One of the many things that sets Aquaman apart from his fellow Justice Leaguers is the role that animals play in his adventures. Yes, Arthur Curry is the ruler of Atlantis, but he also has the ability to communicate with any sea creature. Because of this, Aquaman comics—along with many a Saturday morning cartoon—have cleverly explored this this power and aspect of his personality for decades now. In this week’s DC House of List-ery, let’s take a look at a few stories that feature clever use of some of Aquaman’s animal allies.
1) Adventure Comics #232 – “Aquaman Joins the Navy”
In the early years of Aquaman’s publication history, he pulled a lot of stunts. In Adventure Comics #120, he was in a story called “Aquaman Goes to College.” Later on, in Adventure Comics #232, Arthur decides to join up with the navy after being recruited by them.
Near the start of the issue, Aquaman can be seen riding around on “his trusted sea steed”—the octopus named Topo. Topo is one of Arthur’s closest allies during this period, frequently coming to his aid. The octopus has even played musical instruments for him—including in 2018’s Aquaman film. As it turns out here, having an octopus for a buddy is immensely helpful on a busy navy ship. Arthur calls on several more octopods to come aboard and help with scrubbing and mopping the deck. They even help clean the ship’s dirty dishes.
2) Aquaman #23 – “The Birth of Aquababy”
Being able to communicate with all sea animals is a massive boon for Aquaman, considering how vast the ocean is. In 1965’s Aquaman #23, this power saves the life of both his wife Mera and their unborn son, Aquababy. When Mera finds out she’s pregnant, she’s also informed that both her and the baby are at risk of dying because of a “rare malady” Aquaman’s family is cursed with. The only way to save both Mera and Aquababy’s lives is with a special serum from a remote part of the ocean.
Aquaman and Aqualad hurry to find the serum. But once they do, they get caught in the blast of an underground volcano, knocking them out. Shortly before losing consciousness, Aquaman communicates with a nearby octopus, passing the serum to it and telling it that the bundle needs to get to Mera. The octopus understands the assignment, and passes it off to a swordfish, who passes it off to another creature. Various sea creatures across the ocean relay serum off to each other, until a fish finally drops it in front of Mera, saving her child. This instance in Aquaman #23 remains one of the most creative and emotional uses of Aquaman’s powers to this day.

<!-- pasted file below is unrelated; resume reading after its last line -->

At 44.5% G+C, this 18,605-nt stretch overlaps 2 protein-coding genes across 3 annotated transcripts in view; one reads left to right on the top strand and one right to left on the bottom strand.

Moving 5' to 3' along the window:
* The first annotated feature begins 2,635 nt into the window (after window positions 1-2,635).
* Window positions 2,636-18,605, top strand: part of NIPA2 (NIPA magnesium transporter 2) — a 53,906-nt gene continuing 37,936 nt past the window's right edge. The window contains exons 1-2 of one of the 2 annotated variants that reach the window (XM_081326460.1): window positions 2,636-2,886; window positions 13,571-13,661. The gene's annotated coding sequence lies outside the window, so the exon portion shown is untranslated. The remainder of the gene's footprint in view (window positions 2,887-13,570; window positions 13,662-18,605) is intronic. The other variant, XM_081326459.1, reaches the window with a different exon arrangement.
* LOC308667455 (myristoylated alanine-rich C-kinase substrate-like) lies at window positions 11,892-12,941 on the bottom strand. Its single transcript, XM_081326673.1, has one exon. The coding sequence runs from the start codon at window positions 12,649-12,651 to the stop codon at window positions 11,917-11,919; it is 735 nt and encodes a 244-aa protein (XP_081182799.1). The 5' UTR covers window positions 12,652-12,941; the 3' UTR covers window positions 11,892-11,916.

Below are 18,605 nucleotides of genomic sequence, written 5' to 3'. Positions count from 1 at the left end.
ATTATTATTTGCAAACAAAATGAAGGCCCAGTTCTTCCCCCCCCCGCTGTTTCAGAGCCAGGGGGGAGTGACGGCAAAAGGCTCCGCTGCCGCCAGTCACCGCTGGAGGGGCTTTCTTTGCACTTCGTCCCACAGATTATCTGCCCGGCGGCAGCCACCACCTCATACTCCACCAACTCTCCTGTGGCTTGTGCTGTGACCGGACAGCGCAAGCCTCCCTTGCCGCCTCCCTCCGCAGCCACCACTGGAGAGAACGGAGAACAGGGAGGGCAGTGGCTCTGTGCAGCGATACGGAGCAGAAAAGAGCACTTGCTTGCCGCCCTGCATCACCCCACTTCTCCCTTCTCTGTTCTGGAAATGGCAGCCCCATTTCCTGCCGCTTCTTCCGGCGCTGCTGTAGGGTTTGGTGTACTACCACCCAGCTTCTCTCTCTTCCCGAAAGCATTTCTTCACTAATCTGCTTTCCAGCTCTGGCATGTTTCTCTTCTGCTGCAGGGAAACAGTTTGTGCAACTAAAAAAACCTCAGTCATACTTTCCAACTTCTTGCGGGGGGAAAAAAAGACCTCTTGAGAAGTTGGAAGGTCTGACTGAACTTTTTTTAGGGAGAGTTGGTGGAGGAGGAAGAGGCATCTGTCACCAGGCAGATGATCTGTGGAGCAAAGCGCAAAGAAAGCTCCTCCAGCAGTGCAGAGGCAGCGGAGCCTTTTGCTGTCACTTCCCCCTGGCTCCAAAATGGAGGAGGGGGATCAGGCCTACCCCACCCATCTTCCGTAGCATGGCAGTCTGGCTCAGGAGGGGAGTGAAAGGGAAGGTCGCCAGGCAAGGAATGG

3) Aquaman #38 – “‘Justice is Mine,’ Saith the Liquidator”
A king such as Aquaman needs a faithful horse, and that horse’s name is Storm.
Storm is a giant seahorse that Aquaman rides around on underwater, often when he’s with Aqualad, who has his own aquatic steed named Imp. 1968’s Aquaman #38 features an extended chase sequence where Aquaman, atop Storm, tries to outrun a villain known as the Liquidator. Aqualad, riding Imp, chases after him, only to get knocked off of Imp. This story really shows off the unique genre blend of Silver Age Aquaman, as it brought together fantastical sci-fi elements with the sort of chase scenes popular in Western movies of the time.
4) Aquaman #48 – “How Aquaman First Got His Powers!”
As the Silver Age of Comics wore on, fans came to wonder how Aquaman’s powers first manifested. This was addressed in 1969’s Aquaman #48, which expanded on Aquaman’s origin first told in Adventure Comics #260.
A backup story details how Aquaman gained control over his animal telepathy as a child. While swimming, he came across a squid who was pinned under an old sunken Roman galley. Wanting to help the creature, he communicated with a nearby group of octopods, asking them to row the oars. Freeing the squid soon spread the word to the other sea creatures that young Arthur was a friend to them, eventually allowing him to command all sea life.
5) Aquaman Annual #3 – “Tusk ’Til Dawn”
An old ally of Aquaman’s who has fallen to the wayside in recent times is Tusky the walrus. He made occasional appearances during Aquaman’s Silver Age comics, but it wasn’t until he resurfaced in 1997s Aquaman Annual #3 that things started to get interesting.
In a pulp-influenced story by Peter David, Marty Egeland and Howard M. Shum, Aquaman is paid a visit by Tusky’s wife, who begs him to find her missing husband. Arthur eventually acquiesces to Mrs. Tusky’s demands, and his search for his old pal leads him to a waterpark where Tusky is living a life happily entertaining tourists. When Arthur confronts his friend about why he hasn’t returned to his wife, Tusky acknowledges that he and Mrs. Tusky have different things they want out of life. Tusky feels that he was born to be a performer. In the end, Aquaman leaves, respecting his friend’s wishes.
Aquaman Annual #3 merges the zanier parts of Aquaman’s comic book history with a self-aware sense of humor, showing that even in our more modern age of serious superheroes, Aquaman’s fishy friendships endure.
NOTE: The views and opinions expressed in this feature are solely those of Jules Chin Greene and do not necessarily reflect those of DC Entertainment or Warner Bros., nor should they be read as confirmation or denial of future DC plans.